The story of Henrietta is a classical example of how women are portrayed and thought of in the society. The portrayal of women on magazine covers is exemplary done by the author in her book cover. The author views Henrietta as a beautiful black woman. In fact, pundits argue that the face of Henrietta or rather Henrietta Lacks appeared numerous times on magazines, science textbooks and even on laboratory walls.
In this regard, sexism in the form of gender discrimination, women sexual and abuse can be deciphered from Henrietta Lack’s story.
Feminism plays a role on how Henrietta is portrayed as a mystery figure. An aspect of gender role can be pointed out in the book, despite the fact that the author does not mention it. Historically, women have always been oppressed from a gender perspective. Perhaps it is the reason why Henrietta dies without knowing the value of her cancer cells. Today, she remains a celebrated figure and a great contributor to medical achievements. Medical doctors removed and experimented on Henrietta’s cancer cells without consent. This is an example of how women have been a subject of mistreatment for years. Ironically, this would not have happened to a male patient. Moreover, the fact that Henrietta was a black woman contributed to her mistreatment. Henrietta lived in a time when racism was rife in America. It was assumed “black people cannot question white people’s professional judgment” (63).
The author only tries to take a gender perspective by describing Deborah Lacks as an advocate for her mother recognition. Nonetheless, the frantic efforts by Deborah are perceived to be desperate by the author. The assumption that women are ignorant species is frantically emphasized by the author. The fact that Henrietta does not protest for the mistreatment she gets from the medics at the John Hopkins hospital is still debatable. Henrietta’s mother, sisters, and daughters live for years without knowing what happened to her. Although this may not entirely be ignorance, the author portrays them as unconcerned until Deborah discovers her mother predicament.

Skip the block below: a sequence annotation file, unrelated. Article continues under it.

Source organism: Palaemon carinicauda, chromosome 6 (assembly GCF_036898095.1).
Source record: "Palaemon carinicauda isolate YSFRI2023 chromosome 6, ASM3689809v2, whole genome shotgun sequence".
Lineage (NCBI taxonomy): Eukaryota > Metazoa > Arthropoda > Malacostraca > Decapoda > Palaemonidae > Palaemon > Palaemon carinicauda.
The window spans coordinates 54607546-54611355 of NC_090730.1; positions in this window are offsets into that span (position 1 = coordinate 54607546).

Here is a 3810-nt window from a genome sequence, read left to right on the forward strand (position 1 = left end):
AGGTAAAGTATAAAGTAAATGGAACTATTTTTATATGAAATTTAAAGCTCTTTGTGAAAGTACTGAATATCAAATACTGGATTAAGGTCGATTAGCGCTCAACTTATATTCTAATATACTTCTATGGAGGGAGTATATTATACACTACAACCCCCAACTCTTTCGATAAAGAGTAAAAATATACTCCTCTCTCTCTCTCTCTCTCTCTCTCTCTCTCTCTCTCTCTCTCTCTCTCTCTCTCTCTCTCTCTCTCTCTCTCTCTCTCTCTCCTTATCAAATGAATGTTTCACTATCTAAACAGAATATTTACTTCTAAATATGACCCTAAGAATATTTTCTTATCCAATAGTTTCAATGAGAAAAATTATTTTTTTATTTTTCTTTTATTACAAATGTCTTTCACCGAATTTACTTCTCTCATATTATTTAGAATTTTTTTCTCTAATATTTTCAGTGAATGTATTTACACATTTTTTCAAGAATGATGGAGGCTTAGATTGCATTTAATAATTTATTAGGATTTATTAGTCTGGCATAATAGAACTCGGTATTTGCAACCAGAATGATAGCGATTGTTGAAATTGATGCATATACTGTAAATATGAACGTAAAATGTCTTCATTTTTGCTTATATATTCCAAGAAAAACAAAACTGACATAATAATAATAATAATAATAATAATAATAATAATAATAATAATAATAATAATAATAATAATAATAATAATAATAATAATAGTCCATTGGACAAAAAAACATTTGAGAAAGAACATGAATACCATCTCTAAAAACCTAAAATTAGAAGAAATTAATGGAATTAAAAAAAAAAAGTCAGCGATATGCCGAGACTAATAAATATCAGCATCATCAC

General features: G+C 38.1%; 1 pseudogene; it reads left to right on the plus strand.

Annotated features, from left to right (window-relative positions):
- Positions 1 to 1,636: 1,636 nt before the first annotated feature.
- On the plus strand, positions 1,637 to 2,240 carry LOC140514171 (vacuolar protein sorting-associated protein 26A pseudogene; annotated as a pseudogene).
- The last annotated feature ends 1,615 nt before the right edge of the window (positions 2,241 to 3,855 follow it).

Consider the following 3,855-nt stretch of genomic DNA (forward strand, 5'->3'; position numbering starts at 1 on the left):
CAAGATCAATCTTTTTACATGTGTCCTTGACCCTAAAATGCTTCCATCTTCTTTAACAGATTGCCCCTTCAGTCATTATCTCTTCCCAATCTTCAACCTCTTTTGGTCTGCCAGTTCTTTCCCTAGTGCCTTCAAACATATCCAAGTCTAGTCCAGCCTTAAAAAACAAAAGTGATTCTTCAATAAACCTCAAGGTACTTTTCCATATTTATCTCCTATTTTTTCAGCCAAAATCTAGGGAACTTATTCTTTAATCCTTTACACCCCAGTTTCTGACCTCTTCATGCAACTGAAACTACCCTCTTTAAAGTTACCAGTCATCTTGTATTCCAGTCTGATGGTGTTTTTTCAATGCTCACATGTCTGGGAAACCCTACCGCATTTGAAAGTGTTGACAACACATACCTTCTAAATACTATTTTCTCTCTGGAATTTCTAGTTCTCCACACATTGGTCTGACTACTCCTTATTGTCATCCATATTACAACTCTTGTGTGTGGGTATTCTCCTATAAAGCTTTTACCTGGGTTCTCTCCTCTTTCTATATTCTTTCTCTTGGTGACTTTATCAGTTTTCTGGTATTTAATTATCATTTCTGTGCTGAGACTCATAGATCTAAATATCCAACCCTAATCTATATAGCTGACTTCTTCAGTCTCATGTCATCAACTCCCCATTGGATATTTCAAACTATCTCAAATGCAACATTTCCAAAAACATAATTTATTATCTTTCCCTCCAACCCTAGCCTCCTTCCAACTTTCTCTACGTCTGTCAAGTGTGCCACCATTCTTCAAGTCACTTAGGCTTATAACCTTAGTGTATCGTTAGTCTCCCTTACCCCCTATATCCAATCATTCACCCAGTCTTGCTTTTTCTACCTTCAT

Sexual violation against women has been a gender issue for years. The violation of women bodies has always been a subject of discussion whenever gender violence is mentioned. In this context, the author reveals how the medical doctors removed Henrietta’s cervix. This is a disturbing aspect of sexual violation considering that the cervix is part of woman’s reproductive organ. The worst case of sexual violence is removing Henrietta’s cervix while she was unconscious. Such a heinous act only shows how the public alleges ownership of women bodies and their reproductive lives for years.
Another perspective to gender issue in Henrietta’s case is how white males in authority abuse black women. The white male doctors at Johns Hopkins hospital would not have made the decision for Henrietta’s if she were a white woman. However, this perspective considers the historical injustices made against black women from slavery years to segregation of black people at social places. Considering that Henrietta s was a poor black woman, the white doctors thought it better to experiment on her body as a form of payment. History of non-consensual experiments on black patients is a common feature when racism and women discrimination are debated. It is alleged “doctors kidnapped black people for medical research” (165).